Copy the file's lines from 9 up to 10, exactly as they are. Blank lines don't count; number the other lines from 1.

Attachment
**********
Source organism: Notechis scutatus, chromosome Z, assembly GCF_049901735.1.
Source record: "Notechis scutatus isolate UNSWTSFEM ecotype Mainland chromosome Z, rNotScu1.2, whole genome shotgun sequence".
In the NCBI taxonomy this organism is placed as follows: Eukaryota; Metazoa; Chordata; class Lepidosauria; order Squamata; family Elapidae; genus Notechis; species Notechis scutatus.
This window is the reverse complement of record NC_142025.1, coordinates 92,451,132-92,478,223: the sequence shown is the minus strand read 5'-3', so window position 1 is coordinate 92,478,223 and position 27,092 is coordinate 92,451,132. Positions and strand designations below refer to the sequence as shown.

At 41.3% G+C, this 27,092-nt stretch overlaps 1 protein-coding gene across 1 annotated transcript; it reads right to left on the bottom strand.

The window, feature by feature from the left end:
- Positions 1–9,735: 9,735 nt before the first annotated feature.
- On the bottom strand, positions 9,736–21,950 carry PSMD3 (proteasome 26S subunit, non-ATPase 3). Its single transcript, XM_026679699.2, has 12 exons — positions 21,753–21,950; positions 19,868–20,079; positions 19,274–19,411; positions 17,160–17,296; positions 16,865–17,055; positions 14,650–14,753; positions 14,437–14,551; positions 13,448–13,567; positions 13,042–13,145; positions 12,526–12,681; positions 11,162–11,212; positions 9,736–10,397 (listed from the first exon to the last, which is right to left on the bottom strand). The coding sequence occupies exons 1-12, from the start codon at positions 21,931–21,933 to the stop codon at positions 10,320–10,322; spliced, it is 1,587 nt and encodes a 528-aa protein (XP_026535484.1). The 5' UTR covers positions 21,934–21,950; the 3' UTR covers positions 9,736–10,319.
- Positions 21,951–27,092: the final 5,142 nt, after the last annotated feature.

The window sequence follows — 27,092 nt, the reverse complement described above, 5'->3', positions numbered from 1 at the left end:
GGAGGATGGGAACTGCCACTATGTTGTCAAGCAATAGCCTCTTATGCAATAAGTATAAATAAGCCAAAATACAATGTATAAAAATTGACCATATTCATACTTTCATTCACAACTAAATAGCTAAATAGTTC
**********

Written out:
- Positions 21,951–27,092: the final 5,142 nt, after the last annotated feature.

The window sequence follows — 27,092 nt, the reverse complement described above, 5'->3', positions numbered from 1 at the left end: